Ed Rennie sang Little House Carpenter in 2004 on his Fellside CD Narrative.

Martin Simpson sang The House Carpenter in 2005 on his Topic album Kind Letters.

Emily Portman sang The Demon Lover in ca. 2005 as the title track of The Devil's Interval's EP At Our Next Meeting, and in 2014 on The Furrow Collective's album At Our Next Meeting. She commented in the latter's sleeve notes:

A.L. Lloyd gives me goose bumps in his version of this 17th century ballad. I've since heard many beguiling variants but I always return to this one for its poetic turns of phrase and eerie tune (collected from Mrs Russell of Upway, Dorset). It may have started out as a moral tale but I like the ambiguity of this retelling.

This video shows The Furrow Collective at The Glad Cafe in Glasgow on February 22, 2014:

Cara recorded The House Carpenter for their 2007 album In Between Times and on their 2008 DVD In Full Swing—Live. They comment in their sleeve notes:

This is a haunting version of an old ballad which has been done by many singers including Bob Dylan. It is also called James Harris or The Demon Lover (Child coll. #243) and dates back to a song by London-based ballad writer Laurence Price in 1657. The original title was A Warning for Married Women and is based on the story of Mrs. Jane Reynolds, “a West-Country Woman, born near Plymouth; who having plighted her troth to a Sea-man, was afterwards Married to a Carpenter, and last carried away by a Spirit...” It has everything a good ballad needs: a lovely lady, a husband, a lover, ships, heartbreak, death and the devil—what more can you ask for? Sandra found this version on an album by Mick McAuley.

Frankie Armstrong sang Demon Lover on her 2008 Fellside CD Encouragement.

Alasdair Roberts sang The Daemon Lover in 2010 on his CD Too Long in This Condition.

Jon Boden sang The House Carpenter as the May 22, 2011 entry of his project A Folk Song a Day. He noted in his blog:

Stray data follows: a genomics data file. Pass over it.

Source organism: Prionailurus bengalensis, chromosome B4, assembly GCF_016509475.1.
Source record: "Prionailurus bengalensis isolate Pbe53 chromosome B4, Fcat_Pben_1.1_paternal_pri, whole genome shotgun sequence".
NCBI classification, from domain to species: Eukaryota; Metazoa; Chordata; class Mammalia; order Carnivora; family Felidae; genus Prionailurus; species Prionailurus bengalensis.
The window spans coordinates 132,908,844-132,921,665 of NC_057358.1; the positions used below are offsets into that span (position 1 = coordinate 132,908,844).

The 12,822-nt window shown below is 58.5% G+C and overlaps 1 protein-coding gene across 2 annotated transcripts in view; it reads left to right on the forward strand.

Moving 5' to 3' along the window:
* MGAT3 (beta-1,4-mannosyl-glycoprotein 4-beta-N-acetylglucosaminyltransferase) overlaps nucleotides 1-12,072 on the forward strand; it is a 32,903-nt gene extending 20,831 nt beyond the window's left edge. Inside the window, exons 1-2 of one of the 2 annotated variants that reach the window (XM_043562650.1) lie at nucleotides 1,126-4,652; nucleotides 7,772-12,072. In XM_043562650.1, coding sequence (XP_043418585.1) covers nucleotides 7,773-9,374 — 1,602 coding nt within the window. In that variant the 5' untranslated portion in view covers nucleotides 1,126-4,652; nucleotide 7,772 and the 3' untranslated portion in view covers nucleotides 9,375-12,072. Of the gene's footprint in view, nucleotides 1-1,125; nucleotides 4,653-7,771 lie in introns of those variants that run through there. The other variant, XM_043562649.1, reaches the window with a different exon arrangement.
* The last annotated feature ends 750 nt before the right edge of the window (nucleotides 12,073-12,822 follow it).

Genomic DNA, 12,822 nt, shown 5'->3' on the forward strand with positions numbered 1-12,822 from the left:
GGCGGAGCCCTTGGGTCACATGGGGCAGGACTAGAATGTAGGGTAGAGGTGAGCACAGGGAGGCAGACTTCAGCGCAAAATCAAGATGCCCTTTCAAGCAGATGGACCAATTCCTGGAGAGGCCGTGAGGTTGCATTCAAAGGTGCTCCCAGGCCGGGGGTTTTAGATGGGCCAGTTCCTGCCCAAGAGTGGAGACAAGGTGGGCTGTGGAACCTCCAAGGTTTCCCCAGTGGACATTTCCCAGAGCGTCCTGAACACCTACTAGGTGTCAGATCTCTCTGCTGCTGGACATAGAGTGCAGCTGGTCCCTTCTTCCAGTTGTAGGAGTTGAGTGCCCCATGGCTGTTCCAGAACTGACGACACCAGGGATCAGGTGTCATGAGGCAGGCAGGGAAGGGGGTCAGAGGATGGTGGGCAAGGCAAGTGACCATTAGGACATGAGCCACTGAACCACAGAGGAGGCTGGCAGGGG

Learnt this recently—I'm a bit torn whether to use the ‘sinking’ verse or not as I quite like the ‘what hills’ verses being more abstract—more like he's an actual demon taking her directly to Hell. I've left it in for now though.

Sam Kelly & The Lost Boys sang The Shining Ship on their 2017 CD Pretty Peggy. They noted:

A dark tale in which a lady's lover, long lost at sea, returns to her and persuades her to come away with him to a distant land. After boarding the ship, she realises that not all is as it seems…

Lyrics

A.L. Lloyd sings The Demon Lover Steeleye Span's Demon Lover

“Well met, well met, my own true love,
Long time I have been absent from thee.
I am lately come from the salt sea
And it's all for the sake, my love, of thee.”

“I have three ships all on the sea
And by one of them has brought me to land.
I've four and twenty seamen on board
And you shall have music at your command.”

She says, “I am now wed to a ship's carpenter,
To a ship carpenter I am bound.
And I wouldn't leave my husband dear
For twice the sum of ten hundred pound.”

“Well I might have a king's daughter,
And fain she would have married me.
But I forsook her crown of gold
And it was all for the sake, my love, of thee.”

“So I pray you leave your husband, dear,
And sail away with me.
And I'll take you where the white lilies grow
All on the banks of Italy.”

“And this ship wherein my love shall sail
Is wondrous to behold.
The sails shall be of shining silk
And the mast shall be of red beaten gold.”

So she dressed herself in her gay clothing
Most glorious to behold,
And as she trod the salt water's side
Oh she shone like glittering gold.

They hadn't sailed a day and a day
And a day but barely three,
She cast herself down on the deck
And she wept and wailed most bitterly.

“Oh hold your tongue, my dearest dear,
Let all your sorrows be.
I'll take you where the white lilies grow
All on the bottom of the sea.”

And as she turned herself roundabout,
So tall and tall he seemed to be,
Until the tops of that gallant ship
No taller were than he.

And he struck the topmast with his hand,
The main mast with his knee,
And he broke that shining ship in two
And he dashed it into the bottom of the sea.

“Where have you been, my long lost love,
This seven long years and more?”
“Seeking gold for thee, my love,
And riches of great store.”

“I might have married a king's daughter
Far, far beyond the sea.
But I refused the golden crown
All for the love of thee.”

“What have you to keep me with
If I with you should go?
If I forsake my husband dear
And my young son also?”

Chorus:
>𝄆 I'll show you where the white lilies grow
On the banks of Italy,